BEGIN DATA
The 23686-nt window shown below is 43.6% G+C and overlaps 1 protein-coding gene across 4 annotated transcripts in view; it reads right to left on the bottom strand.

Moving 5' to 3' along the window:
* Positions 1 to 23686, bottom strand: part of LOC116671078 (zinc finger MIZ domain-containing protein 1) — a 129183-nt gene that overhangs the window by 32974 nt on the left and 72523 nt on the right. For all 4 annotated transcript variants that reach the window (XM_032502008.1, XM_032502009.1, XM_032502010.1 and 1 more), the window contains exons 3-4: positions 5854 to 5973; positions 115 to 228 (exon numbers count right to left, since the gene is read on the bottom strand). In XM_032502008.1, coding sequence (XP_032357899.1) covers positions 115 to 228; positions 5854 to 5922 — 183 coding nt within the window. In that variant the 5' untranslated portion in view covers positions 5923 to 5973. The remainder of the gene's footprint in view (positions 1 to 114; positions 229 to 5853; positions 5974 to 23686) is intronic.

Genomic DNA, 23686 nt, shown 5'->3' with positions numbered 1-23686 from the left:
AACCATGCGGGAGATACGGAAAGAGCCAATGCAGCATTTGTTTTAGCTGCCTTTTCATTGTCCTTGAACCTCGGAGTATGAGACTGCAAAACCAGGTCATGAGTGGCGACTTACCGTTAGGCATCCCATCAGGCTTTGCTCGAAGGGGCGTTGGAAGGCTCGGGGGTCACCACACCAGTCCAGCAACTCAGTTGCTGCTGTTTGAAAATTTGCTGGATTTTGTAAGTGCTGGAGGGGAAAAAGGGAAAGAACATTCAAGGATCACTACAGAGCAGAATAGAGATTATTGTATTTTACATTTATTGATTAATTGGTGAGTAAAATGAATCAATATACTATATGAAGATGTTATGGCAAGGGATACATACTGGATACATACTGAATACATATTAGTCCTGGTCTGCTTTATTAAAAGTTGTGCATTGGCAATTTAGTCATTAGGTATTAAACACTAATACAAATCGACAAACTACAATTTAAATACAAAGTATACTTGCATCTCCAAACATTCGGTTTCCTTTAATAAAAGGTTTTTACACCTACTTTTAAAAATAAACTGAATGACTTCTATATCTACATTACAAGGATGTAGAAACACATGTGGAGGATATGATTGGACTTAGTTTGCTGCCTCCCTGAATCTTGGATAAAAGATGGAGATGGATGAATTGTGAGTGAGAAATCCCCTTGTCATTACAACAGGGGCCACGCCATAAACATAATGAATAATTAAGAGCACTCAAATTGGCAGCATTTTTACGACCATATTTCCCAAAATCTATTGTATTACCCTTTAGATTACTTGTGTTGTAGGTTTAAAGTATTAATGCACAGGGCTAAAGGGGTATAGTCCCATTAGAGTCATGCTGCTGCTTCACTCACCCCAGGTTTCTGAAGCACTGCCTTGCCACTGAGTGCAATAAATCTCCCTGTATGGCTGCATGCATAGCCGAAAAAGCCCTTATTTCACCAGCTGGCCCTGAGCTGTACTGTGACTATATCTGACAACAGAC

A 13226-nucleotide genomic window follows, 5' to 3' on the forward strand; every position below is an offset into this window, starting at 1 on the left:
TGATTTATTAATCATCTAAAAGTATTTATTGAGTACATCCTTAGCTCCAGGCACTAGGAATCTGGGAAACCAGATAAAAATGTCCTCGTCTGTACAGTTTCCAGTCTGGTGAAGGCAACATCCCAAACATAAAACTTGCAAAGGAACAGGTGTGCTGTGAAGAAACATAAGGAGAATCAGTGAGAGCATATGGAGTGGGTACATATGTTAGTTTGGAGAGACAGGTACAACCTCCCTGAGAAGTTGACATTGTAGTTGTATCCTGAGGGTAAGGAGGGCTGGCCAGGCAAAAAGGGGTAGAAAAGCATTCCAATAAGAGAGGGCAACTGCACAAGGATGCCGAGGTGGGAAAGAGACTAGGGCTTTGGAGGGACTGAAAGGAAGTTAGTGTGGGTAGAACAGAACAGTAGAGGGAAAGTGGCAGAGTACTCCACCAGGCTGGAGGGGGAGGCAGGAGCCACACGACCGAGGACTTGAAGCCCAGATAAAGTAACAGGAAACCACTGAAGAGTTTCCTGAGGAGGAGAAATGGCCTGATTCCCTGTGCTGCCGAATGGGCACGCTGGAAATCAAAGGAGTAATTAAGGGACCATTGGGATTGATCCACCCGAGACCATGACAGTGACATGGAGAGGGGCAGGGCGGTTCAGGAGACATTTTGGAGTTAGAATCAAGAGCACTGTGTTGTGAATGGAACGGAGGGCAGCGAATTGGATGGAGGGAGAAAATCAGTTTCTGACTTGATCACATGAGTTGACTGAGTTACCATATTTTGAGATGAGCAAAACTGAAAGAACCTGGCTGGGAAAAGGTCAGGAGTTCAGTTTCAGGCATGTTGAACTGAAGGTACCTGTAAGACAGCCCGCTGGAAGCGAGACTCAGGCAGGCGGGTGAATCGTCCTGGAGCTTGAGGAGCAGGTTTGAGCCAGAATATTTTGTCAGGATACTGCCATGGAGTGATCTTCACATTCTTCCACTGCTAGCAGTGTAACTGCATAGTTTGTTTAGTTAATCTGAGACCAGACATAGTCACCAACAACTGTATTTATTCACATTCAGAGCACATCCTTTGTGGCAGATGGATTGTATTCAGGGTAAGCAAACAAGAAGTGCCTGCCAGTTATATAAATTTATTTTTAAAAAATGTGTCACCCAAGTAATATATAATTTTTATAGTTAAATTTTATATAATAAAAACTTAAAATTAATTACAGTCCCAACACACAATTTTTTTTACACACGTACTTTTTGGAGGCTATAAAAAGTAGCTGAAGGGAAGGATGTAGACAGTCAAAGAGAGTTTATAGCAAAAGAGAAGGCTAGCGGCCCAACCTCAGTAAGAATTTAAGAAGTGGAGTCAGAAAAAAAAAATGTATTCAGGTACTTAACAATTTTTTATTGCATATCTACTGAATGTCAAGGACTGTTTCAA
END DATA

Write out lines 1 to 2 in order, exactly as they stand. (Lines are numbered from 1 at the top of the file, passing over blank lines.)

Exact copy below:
The 23686-nt window shown below is 43.6% G+C and overlaps 1 protein-coding gene across 4 annotated transcripts in view; it reads right to left on the bottom strand.

Moving 5' to 3' along the window: